Meteor, a secondary thinning agent for apples from Grochem New Zealand, has received a well-needed classification revision from the Environmental Protection Authority (EPA). The reclassification results in a significant reduction in re-entry period on apple crops and the removal of an approved ‘certified handler’ requirement. This is a result of a slight reduction in the maximum allowable use per application, but with great benefits.

Re-entry time significantly reduced

Until now, the EPA had set a minimum re-entry period in New Zealand due to lack of data being available for Meteor relating to its use on apples. Grochem had independent studies completed for the EPA on residues from Meteor on fruit under local conditions.

The minimum re-entry period for Meteor was 28 days, which has now been significantly reduced to 1 day with gloves, and 4 days without gloves.

This is going to allow growers to continue orchard operations much sooner, including bringing in apple thinning crews earlier, enabling pest monitoring, leaf sampling and irrigation monitoring with just a few days of application.

Certified handler restriction removed

The reclassification sees Meteor change from a 6.1B to a 6.1D class, which removes the restriction of requiring a certified handler to manage Meteor. Grochem’s R&D Manager Iain Latter said the requirement of having a certified handler has been a challenge for growers using Meteor, so Grochem are pleased to see the two-year process reach such a result.

“Although the process has taken a significant amount of time, we’re pleased to finally see an outcome that removes barriers and issues for growers handling the product and allows them to get on with orchard operations” said Iain.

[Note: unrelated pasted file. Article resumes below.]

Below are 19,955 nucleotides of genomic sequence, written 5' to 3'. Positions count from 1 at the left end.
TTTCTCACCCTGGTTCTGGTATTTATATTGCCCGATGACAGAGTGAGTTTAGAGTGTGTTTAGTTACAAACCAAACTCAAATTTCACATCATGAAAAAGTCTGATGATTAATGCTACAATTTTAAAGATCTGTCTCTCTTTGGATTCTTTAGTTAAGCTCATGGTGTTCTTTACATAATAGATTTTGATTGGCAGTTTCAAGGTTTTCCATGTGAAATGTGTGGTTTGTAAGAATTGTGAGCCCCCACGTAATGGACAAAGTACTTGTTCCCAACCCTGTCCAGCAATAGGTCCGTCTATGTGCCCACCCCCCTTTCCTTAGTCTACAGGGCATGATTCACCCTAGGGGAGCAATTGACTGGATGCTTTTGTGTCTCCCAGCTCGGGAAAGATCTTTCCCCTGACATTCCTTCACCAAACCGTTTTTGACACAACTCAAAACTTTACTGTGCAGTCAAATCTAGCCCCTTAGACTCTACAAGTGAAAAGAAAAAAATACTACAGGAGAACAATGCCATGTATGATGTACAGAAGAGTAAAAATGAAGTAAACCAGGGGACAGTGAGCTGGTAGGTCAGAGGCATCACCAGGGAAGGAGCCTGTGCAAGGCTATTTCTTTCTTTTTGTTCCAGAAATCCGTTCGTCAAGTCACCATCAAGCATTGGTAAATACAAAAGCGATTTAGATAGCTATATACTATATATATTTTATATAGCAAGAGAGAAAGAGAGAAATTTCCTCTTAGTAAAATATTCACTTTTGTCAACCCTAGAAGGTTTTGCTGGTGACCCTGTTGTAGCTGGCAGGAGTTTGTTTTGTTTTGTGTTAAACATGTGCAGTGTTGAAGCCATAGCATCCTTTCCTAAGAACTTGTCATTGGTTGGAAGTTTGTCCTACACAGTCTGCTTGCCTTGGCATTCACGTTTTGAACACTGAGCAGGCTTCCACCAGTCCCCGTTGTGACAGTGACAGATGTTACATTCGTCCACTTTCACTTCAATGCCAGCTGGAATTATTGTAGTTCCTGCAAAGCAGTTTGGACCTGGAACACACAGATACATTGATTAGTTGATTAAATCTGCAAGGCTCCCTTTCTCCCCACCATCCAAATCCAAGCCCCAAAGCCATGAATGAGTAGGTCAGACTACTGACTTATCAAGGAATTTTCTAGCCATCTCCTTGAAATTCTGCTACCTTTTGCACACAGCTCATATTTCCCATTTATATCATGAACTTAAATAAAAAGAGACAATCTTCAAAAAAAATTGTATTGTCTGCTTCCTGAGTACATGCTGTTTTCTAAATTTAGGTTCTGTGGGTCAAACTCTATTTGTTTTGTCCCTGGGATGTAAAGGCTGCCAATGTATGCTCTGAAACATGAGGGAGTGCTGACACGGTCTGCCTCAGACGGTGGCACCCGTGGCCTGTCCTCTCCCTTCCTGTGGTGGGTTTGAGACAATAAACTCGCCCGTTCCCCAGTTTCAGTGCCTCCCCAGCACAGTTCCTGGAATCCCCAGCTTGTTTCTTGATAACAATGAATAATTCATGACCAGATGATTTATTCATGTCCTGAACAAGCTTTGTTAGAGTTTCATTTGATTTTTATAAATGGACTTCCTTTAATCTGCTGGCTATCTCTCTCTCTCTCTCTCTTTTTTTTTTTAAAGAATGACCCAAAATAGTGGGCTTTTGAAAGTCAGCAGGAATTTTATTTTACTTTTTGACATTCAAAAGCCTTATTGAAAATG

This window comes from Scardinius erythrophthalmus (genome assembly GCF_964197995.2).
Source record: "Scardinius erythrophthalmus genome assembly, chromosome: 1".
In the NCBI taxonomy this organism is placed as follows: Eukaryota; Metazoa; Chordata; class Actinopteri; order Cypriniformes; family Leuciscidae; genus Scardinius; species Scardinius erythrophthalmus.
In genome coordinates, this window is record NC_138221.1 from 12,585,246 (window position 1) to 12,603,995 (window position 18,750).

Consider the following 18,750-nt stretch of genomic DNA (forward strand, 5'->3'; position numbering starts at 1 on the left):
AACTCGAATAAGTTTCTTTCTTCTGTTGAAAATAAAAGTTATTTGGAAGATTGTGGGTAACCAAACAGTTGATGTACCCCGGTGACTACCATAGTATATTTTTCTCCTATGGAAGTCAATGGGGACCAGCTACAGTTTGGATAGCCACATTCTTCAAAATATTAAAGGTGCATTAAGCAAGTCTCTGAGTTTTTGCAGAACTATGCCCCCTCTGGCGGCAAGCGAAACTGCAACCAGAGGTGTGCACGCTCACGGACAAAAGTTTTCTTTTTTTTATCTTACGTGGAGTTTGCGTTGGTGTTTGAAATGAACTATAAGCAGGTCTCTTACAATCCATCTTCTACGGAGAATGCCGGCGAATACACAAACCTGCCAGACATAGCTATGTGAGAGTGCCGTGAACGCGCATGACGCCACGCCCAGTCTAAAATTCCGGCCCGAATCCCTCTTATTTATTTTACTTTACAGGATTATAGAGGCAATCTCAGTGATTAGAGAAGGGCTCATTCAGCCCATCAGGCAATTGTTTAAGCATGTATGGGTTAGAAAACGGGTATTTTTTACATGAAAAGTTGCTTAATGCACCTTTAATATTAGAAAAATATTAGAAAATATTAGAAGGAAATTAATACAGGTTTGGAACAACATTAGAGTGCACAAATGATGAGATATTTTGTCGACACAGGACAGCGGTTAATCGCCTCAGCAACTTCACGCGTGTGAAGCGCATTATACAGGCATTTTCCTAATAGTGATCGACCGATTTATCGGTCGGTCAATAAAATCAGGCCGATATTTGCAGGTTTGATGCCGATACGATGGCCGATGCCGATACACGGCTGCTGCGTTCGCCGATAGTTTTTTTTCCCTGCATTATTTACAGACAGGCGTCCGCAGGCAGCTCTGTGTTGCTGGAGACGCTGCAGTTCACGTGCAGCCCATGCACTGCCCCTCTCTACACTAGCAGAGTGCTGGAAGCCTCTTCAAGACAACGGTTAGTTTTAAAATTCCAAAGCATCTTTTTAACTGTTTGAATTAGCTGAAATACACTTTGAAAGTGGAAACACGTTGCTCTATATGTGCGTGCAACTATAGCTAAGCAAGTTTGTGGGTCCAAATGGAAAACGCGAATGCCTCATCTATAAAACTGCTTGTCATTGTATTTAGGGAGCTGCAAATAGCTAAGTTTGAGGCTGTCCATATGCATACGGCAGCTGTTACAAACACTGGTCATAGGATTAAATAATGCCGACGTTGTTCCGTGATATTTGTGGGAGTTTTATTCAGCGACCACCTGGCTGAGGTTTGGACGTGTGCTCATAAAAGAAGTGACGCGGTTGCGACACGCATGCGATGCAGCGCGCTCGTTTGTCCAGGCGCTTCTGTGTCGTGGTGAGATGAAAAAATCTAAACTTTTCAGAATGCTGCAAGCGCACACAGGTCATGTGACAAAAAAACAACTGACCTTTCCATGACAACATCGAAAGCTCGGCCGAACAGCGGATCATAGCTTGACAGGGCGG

Maximum allowable use per application slightly reduced

With a small reduction in the maximum allowable use from 750g to 740g of Meteor per application (with two applications allowed), the reduction is small compared to the benefits gained for growers from the reclassification.

About Meteor

Meteor is a photosynthesis inhibitor which when applied to apple fruitlets will result in a reduction in fruit set. Fruit thinning is not universal, so result may vary with application rate, timing, variety, climate, canopy size, stress on the crop and with other thinning sprays applied to the block.

For more information and to view product label, safety data sheets, info sheets and product safety card, visit

Quick check

Changes to Meteor classification

1. Re-entry significantly reduced – now one day with gloves and four days without.

2. Certified handler control – removed.  Product has been reclassified to a 6.1D and is no longer 6.1B, so the need for certified handlers is removed.

3. Maximum allowable use – slightly reduced to 740g of Meteor per application (2 allowed)